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Current Page: U.S. | Friday, January 05, 2018
4 States Join At-Home Abortion Pill Program Where Women Terminate Their Own Pregnancies

4 States Join At-Home Abortion Pill Program Where Women Terminate Their Own Pregnancies

Four states are taking part in a program in which women induce their own abortions at home, using medication, following a short video conference with an abortion provider. 

Hawaii, New York, Oregon, and Washington state have been taking part in the program, overseen by Gynuity Health Projects, an abortion provider, since late 2016.

Dr. Ghazaleh Moayedi of the University of Hawaii explained to Hawaii News Now in an interview published Wednesday that the patient uses two sets of pills to induce an abortion during the first trimester. 

"The process is like inducing a miscarriage definitely stopping the pregnancy and then the second set of pills causing the pregnancy to pass," Moayedi said. "Women were doing that part at home any way. What we are changing is that you don't have to take that first set of pills in front of us."

Moayedi, however, didn't describe the pain women endure during this process or how long it could take, nor did she explain what a woman is supposed to do with the miscarriage after it has been expelled from her body.  

Gynuity Health Projects, which began the limited pilot program for the four states back in November 2016, has said that it began the project in response to the number of abortion clinics that are closing. 

"Access to abortion in the U.S. is becoming increasingly limited. Since 2011, at least 162 providers have closed, while only 21 have opened. At least four states have only one abortion provider," stated Gynuity on their website.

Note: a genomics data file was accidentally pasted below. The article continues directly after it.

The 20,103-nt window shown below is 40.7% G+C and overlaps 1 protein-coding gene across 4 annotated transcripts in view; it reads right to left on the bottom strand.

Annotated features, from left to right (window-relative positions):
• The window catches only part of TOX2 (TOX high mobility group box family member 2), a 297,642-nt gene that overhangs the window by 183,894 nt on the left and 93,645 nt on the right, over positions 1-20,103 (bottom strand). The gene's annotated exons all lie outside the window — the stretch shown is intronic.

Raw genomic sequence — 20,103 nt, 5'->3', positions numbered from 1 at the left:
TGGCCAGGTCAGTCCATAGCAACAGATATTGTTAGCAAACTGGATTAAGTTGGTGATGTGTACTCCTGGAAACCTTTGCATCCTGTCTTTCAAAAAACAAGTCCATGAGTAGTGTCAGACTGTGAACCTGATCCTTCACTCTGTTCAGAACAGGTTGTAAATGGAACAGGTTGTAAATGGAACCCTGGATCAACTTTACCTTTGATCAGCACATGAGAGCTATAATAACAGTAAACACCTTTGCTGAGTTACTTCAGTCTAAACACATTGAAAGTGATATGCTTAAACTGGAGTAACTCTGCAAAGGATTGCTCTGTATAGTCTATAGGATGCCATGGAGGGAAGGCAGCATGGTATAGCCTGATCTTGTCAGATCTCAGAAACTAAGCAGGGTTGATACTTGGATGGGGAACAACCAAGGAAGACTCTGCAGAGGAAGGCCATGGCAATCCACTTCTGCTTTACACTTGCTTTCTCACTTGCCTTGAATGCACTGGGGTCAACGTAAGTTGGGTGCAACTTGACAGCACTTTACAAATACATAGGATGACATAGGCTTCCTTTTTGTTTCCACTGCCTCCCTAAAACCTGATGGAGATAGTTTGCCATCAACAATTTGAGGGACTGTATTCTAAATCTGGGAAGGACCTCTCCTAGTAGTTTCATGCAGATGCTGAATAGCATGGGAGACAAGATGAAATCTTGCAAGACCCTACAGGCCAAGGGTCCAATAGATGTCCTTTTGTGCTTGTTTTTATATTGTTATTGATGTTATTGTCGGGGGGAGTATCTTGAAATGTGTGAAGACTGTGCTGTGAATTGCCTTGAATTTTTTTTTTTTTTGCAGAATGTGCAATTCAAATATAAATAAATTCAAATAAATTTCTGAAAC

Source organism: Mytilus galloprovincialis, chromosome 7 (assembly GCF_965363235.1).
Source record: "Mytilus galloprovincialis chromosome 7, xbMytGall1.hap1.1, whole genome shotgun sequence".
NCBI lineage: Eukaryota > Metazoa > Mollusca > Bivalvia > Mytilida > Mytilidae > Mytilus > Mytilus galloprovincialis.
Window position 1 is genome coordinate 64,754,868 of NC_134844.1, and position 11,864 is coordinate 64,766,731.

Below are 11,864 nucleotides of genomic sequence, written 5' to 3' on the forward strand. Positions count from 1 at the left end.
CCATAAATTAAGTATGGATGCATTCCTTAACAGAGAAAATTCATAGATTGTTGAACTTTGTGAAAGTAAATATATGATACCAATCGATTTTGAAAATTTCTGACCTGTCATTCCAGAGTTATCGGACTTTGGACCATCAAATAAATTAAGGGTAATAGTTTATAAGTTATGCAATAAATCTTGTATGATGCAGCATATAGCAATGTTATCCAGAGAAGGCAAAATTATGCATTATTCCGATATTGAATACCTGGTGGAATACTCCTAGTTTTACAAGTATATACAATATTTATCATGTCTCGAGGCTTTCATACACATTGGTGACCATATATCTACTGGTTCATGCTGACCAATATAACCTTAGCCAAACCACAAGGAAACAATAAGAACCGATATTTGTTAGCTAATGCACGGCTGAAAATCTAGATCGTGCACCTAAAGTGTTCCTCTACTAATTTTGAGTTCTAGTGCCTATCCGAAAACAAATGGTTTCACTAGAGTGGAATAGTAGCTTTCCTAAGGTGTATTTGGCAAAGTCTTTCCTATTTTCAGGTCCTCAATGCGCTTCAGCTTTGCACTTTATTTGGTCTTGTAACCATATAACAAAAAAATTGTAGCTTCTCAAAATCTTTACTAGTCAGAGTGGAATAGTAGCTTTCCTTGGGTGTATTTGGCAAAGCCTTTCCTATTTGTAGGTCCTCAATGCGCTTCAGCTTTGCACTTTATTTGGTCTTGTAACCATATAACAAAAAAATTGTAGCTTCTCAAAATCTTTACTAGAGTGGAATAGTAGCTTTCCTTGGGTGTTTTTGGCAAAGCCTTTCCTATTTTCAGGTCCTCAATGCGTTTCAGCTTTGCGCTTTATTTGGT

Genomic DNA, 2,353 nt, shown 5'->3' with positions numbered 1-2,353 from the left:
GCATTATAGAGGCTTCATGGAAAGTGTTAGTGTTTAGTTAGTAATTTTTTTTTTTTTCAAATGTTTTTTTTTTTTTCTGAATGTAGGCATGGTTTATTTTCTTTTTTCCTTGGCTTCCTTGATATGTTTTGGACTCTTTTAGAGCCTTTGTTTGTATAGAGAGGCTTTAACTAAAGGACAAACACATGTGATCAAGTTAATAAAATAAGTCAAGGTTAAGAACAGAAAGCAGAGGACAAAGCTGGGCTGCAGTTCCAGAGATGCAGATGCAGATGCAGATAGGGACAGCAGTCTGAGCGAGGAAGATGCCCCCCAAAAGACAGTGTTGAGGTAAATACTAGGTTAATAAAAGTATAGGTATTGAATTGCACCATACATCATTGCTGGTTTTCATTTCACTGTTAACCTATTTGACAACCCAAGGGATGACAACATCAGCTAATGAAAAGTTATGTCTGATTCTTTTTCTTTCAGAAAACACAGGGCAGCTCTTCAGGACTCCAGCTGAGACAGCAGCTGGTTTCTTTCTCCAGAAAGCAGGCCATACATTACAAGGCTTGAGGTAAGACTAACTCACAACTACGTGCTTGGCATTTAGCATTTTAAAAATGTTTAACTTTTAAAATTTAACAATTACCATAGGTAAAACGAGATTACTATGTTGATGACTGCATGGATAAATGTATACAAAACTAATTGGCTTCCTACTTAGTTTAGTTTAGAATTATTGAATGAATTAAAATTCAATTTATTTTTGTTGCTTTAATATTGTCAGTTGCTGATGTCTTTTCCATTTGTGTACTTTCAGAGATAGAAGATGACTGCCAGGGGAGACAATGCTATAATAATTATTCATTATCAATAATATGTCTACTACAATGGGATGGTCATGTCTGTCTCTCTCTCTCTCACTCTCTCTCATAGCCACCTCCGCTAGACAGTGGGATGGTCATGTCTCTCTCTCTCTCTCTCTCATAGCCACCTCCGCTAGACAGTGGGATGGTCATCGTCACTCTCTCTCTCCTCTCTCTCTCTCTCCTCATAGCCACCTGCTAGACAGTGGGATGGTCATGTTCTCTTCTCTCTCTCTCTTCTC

"The time, money, lost wages, and childcare arrangements involved in accessing this basic reproductive right can be a substantial hardship for many women."

Gynuity has enrolled 50 women in their pilot program, with women having to go to an abortion clinic afterward for a follow-up examination to check that the pregnancy was fully expelled during the drug-induced abortion and no issue remains that would cause an infection, or even death. 

The pilot program has garnered much criticism from pro-life groups, with Americans United for Life general counsel Steven Aden calling it "risky," "reckless," and likely "dangerous to the women who participate in it."

Life News cautioned in a 2016 article that abortion-inducing drugs used in programs like Gynuity's "can be harmful, even deadly, to the woman as well as her unborn child."

"An FDA study from 2011 showed that RU-486, a commonly used abortion drug, is responsible for the deaths of at least 14 women in the U.S. and dozens more worldwide," noted Life News.

"In the April 2011 report, the FDA found that 2,207 women in the U.S. also were injured by the drug. A Planned Parenthood study also admitted at least one woman is seriously injured from the abortion drug daily."

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